Introduction to Muscle Contraction, Part 2

The Myosin Cross Bridge has two Confirmations

According to the Lymn-Taylor scheme, the myosin cross bridge would be expected to have two discernible conformations: (1) when it first attaches to actin with the products of hydrolysis still bound with the lever at the beginning of the working stroke; and (2) at the end of the working stroke when the phosphate and ADP are released. This sequence is often referred to as the power stroke. The end state is referred to as rigor, since it is the state muscle enters on ATP depletion. It is also called strong because it binds to actin quite tightly. The initial state is called the weak binding state because of its low affinity for actin (see Geeves and Conibear, 1995). We might anticipate that these two states of the myosin cross bridge might exist independently from actin and indeed protein crystallography shows this to be the case.

The chicken S1 structure was solved without bound nucleotide. Furthermore, the chicken S1 crystal structure fits excellently into the electron micrograph reconstructions of the strong actin-myosin nucleotide-free interaction (decorated actin). Therefore the crystal structure of chicken S1 would appear to represent the end of the power stroke or rigor state.

In addition, Rayment et al have studied a crystalline fragment of the dictyostelium myosin II cross-bridge which has been truncated after residue 761 (equivalent to gg781). The truncation eliminates the lever arm and the associated light chains (which aids crystallization). However, the converter domain is still present. The crystal structures of the 761 construct have been determined with a number of ATP analogs, particularly ADP.BeFx (Fisher et al. 1995) and ADP.vanadate (Smith and Rayment 1996). ADP.vanadate complexes are used as analogs of the transition state or possibly of the ADP.π state.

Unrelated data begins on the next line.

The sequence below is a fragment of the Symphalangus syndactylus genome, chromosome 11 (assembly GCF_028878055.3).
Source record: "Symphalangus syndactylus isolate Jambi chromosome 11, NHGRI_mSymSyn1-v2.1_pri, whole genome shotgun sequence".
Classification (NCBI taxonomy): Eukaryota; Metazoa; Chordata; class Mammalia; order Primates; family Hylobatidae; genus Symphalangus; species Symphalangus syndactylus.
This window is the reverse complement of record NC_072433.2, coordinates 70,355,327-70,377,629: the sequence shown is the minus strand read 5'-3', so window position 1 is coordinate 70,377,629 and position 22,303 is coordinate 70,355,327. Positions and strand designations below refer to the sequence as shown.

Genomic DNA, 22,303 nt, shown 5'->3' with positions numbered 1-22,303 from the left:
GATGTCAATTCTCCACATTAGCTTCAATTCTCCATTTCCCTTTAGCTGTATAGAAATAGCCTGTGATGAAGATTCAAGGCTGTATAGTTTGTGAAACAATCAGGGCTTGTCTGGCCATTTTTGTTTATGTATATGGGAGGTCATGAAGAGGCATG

While the ADP.BeFx state looks similar to rigor, the ADP.vanadate structure shows, compared to the chicken rigor structure dramatic changes in shape of the S1 structure, There is a closing of the 50K upper/lower domain cleft, particularly around the γ-phosphate binding pocket, and large movements in the C-terminal region. The 50K upper/lower domains rotate a few degrees w.r.t. each other around the helix gg648-666 in a way which closes the nucleotide binding pocket (Fig 5) - a movement of some 5Å. At the same time the outer end of the long helix (the so called switch 2 helix, residues gg475-507) bends out 24° at residue V497. This is coupled to a rotation of the converter domain (gg711-781) by 70°. The fulcrum is provided by the mutual rotation of the distal part of the SH1-SH2 helix around the distal part of the switch 2 helix.

A model of this new state is shown in Fig. 6. The coordinates of the missing lever arm have been generated from the chicken coordinates by superimposing the converter domains (for comparison Fig. 7), we have generated the corresponding diagram from the coordinates with ADP.BeFx bound in the active site (Fisher et al. 1995) which, for reasons stated below, we take to be the ADP state. On comparing Figs. 6 and 7 one sees that the end of the lever arm has moved through 12nm along the actin helix axis, which is greater than most estimates of the size of the power stroke. Therefore, it would appear that the ADP.vanadate state is indeed a model of the anticipated beginning of power stroke state.

The mechanism for coupling the movement of the lever arm with the status of the nucleotide binding pocket revealed by this structure suggests that the two events are tightly coupled: pocket closed, lever up (beginning) - pocket open, lever down (end).

Zur Redakteursansicht